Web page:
Global auto makers rushing into China this year, with the country's ascension into the World Trade Organization, now are wondering what hit them as the earlier bull market continues to weaken due to government's fear of an overheated economy.
Breathless proclamations from every major auto maker and supplier abounded following the Shanghai auto show in early June regarding new partnerships, new product and new plants; firing up the competitive juices while pushing China's potential for overcapacity to new heights.
No one seemed worried at the time. Even seasoned veterans, such as General Motors Corp., Ford Motor Co., DaimlerChrysler AG, Volkswagen AG and Honda Motor Co. Ltd., waxed eloquently about fresh investments, new models and joint ventures.
GM Chairman and CEO Rick Wagoner described China as the world's third-largest market, headed for second and stealing first within the next 15 years. GM China in the first nine months sold 369,744 units, up 38% on the year — 57.6% of that in the year's first half.
But in a country where the central government dictates how many children citizens can have, it was only a matter of time before bureaucrats began to manipulate the number of vehicle sales the market could bear.
An abrupt slowdown in sales was evident by July, primarily brought about by Beijing's effort to restrict credit in order to cool growth and curb alarmingly high investment levels.
Production cuts followed, sliding 20% by August as auto makers began shaving targets, hurt by weakening demand and increasing power rationing that forced widespread plant closings.
Ironically, declining car sales were prompting unrestrained price-cutting at the same time multinationals were pumping in $13 billion to boost production to about 6 million cars annually by the end of the decade — a situation that now is sparking fears of a glut.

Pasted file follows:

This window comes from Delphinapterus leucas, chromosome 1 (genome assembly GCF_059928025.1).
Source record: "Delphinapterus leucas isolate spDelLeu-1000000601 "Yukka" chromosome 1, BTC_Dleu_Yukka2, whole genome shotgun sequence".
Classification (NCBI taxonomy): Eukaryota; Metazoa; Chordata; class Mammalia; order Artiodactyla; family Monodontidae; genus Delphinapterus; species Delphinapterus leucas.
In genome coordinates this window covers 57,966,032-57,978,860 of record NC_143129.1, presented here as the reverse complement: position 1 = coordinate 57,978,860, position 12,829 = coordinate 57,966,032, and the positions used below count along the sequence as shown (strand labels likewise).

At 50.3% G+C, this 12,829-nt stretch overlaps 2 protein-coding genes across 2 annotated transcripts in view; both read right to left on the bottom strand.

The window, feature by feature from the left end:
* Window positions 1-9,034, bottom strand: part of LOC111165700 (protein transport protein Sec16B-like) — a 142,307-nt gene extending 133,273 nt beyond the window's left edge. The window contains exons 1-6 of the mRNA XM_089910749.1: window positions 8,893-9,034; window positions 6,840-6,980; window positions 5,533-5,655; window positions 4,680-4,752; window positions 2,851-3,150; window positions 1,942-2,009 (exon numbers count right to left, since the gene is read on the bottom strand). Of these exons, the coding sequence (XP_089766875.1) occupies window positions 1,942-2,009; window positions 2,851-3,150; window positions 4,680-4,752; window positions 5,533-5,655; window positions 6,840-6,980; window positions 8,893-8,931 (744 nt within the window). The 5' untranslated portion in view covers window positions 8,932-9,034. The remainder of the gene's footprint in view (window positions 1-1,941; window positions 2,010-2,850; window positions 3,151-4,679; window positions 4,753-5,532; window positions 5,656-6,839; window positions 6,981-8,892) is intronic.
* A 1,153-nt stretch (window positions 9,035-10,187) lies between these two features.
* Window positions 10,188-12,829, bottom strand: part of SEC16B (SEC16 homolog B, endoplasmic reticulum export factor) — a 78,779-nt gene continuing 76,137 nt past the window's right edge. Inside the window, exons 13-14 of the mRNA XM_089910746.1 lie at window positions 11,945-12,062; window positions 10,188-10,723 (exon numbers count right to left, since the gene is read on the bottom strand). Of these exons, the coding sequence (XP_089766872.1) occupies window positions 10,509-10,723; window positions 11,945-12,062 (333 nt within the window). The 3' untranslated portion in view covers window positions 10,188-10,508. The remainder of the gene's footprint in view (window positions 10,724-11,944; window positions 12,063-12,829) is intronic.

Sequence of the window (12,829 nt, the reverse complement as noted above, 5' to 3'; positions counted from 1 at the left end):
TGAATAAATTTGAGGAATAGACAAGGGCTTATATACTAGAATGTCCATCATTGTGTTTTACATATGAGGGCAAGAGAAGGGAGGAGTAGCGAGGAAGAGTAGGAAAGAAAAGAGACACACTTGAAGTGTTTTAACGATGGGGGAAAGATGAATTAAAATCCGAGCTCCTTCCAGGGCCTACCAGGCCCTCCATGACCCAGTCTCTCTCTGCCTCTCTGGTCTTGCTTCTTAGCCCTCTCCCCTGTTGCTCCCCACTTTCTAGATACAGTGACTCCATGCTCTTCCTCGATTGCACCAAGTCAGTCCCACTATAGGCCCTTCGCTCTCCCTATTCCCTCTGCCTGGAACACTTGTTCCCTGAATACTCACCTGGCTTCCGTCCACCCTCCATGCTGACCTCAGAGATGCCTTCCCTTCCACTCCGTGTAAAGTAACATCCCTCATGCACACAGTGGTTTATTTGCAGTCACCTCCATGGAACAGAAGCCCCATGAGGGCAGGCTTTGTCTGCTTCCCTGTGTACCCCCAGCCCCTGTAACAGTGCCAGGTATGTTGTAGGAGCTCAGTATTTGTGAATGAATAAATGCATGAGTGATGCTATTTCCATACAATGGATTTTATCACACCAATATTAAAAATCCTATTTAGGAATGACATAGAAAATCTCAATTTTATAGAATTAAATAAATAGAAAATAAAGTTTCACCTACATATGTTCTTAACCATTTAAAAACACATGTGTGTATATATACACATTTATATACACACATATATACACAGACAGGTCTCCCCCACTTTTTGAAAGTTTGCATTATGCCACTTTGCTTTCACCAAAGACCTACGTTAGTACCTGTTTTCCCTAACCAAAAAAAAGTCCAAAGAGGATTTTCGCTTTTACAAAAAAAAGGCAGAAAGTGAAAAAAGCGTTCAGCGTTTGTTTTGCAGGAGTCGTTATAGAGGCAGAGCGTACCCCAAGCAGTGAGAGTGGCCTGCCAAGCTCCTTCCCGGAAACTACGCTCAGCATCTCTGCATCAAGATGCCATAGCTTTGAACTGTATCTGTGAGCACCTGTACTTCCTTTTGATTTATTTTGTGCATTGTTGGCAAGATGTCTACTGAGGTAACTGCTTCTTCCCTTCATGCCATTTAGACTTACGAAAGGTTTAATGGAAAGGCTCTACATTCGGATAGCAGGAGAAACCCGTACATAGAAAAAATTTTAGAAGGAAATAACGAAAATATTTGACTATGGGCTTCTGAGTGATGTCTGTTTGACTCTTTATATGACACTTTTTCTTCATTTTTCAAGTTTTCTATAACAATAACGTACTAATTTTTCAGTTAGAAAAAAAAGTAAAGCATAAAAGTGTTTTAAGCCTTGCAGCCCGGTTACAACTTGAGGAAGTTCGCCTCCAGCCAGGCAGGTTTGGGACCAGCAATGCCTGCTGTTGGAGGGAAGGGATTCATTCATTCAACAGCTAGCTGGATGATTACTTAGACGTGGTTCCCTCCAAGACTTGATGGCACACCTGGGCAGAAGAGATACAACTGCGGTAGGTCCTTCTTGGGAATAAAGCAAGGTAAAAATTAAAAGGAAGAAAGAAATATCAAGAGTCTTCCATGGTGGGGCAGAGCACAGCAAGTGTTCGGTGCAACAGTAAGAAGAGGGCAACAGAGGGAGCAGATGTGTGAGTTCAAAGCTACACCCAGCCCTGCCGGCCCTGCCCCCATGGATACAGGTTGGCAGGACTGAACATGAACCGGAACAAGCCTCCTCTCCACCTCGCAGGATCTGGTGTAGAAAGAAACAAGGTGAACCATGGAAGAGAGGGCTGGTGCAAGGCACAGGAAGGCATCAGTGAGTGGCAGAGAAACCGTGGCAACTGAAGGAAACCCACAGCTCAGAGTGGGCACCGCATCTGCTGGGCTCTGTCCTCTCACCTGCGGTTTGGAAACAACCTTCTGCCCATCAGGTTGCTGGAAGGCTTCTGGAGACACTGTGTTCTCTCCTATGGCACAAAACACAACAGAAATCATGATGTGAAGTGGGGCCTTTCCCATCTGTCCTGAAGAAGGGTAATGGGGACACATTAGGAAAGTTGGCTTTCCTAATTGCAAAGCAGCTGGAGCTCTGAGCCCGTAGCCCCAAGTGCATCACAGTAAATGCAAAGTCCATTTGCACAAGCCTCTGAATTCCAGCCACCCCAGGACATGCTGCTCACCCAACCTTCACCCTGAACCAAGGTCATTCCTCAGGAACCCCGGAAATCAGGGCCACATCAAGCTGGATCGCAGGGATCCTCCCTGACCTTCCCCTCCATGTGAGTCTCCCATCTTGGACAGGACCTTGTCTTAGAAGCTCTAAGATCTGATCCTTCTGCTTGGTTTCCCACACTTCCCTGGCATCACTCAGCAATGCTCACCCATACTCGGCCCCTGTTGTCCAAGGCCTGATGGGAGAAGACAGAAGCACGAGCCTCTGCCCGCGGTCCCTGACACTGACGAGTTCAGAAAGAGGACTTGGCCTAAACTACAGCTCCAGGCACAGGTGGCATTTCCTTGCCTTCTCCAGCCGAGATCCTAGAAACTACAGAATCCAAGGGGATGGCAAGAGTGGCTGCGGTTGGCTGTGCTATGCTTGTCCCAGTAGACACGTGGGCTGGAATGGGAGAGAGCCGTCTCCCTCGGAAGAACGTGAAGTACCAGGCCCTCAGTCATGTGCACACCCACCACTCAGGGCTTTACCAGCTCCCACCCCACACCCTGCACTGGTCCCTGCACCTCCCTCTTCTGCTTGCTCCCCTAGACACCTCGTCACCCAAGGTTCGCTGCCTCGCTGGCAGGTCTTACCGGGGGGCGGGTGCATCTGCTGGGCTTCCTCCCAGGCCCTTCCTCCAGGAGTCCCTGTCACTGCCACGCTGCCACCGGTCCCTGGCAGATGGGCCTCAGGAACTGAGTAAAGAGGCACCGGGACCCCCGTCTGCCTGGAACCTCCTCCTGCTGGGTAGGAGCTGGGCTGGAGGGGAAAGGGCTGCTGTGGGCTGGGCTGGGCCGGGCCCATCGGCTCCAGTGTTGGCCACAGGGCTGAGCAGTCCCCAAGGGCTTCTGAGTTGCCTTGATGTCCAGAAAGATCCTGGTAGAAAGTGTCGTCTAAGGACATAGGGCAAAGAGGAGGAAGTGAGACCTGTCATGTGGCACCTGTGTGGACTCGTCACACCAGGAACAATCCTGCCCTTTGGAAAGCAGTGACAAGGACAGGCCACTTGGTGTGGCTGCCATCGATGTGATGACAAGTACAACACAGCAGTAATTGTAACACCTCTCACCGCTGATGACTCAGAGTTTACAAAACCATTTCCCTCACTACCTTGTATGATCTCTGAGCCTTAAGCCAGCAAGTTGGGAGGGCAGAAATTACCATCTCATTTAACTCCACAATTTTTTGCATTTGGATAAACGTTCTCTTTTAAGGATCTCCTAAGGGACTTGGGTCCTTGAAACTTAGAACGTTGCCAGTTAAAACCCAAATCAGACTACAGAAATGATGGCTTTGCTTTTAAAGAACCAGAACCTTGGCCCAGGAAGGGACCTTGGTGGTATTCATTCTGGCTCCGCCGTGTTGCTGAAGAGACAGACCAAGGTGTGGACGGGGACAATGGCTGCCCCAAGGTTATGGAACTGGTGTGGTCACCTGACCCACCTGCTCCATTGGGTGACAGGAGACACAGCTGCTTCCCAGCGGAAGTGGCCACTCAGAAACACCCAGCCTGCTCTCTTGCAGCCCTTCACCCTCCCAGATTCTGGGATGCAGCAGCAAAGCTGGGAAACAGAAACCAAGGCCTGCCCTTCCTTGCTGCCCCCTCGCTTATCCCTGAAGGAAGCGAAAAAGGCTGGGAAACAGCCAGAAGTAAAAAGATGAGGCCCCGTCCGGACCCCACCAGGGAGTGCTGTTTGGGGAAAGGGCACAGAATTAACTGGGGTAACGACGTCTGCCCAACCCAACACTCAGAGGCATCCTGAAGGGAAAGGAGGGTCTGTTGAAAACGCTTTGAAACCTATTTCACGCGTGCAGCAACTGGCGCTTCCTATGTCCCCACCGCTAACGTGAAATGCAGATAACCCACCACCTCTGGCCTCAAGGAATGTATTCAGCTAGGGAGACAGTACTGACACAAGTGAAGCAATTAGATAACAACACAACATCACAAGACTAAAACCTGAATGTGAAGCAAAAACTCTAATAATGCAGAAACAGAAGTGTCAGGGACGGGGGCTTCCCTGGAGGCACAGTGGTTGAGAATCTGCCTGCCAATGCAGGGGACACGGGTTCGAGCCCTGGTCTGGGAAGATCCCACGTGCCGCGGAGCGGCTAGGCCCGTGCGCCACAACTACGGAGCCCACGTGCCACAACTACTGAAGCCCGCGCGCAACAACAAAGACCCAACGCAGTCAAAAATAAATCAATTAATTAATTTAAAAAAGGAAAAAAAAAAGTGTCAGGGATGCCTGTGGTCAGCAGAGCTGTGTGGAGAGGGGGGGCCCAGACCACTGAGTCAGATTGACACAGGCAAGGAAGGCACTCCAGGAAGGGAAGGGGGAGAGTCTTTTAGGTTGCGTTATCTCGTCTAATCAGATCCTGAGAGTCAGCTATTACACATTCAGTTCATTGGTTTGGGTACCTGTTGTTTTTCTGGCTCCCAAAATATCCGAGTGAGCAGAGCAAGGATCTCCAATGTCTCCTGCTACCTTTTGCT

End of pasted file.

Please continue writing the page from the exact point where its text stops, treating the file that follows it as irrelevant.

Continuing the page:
Analysts say car sales, which doubled year-on-year in 2003 and rose at a rate of about 40%-50% in June, slowed to 2% growth by July. However September sales rose 14% over August to 194,100 units.
Forecasters now are calling for 2004 passenger-car sales to grow 10%-20%, compared with 2003 sales of about 2 million units, dependent on a hoped-for fourth-quarter growth spurt.
Meanwhile, margins are being squeezed as auto makers continue to be hammered by the price war, escalating costs of energy and raw materials, plus foreign exchange issues — all taking their toll on profits.
Tianjin FAW Xiali Automobile Ltd., for example, which builds Toyota Motor Corp.'s Vios and Corolla sedans, posted a 79% drop in second-quarter earnings, its problems compounded by the appreciation of the yen.
Volkswagen announced in August it would fail to meet its China target of like-2003 profits, blaming a strong euro.
PSA Peugeot Citroen last month also said its sales likely will fall short of goal. The French auto maker in the first seven months reportedly sold 52,064 cars in China, down 15.6% from year-ago. Brilliance China Automotive Holdings Ltd., BMW AG's Chinese partner, saw its traded shares slide 62% in the same period.
The China Association of Automobile Manufacturers says passenger-car sales hit their zenith in March at 226,000 units, falling each successive month until August, when they crept up 0.2% to 170,300.
If there is a new direction for China, it is in new fuel-efficiency standards that are prompting foreign auto makers to develop technologies to reduce consumption, including hydrogen and hybrid powertrains, such as those being developed by GM and Ford. Additionally, Toyota plans to produce its Prius gas-electric hybrid in China.
GM, which is heavily banking on China to become a major revenue source, believes the government-orchestrated economic deceleration will not affect long-term forecasts.
Unlike some foreign auto makers that are reassessing the pace of their expansion, GM says it is not revising its plan to spend $3 billion during the next three years to double capacity in China, predicting the Chinese market will rebound as soon as next year.
— with Brian Corbett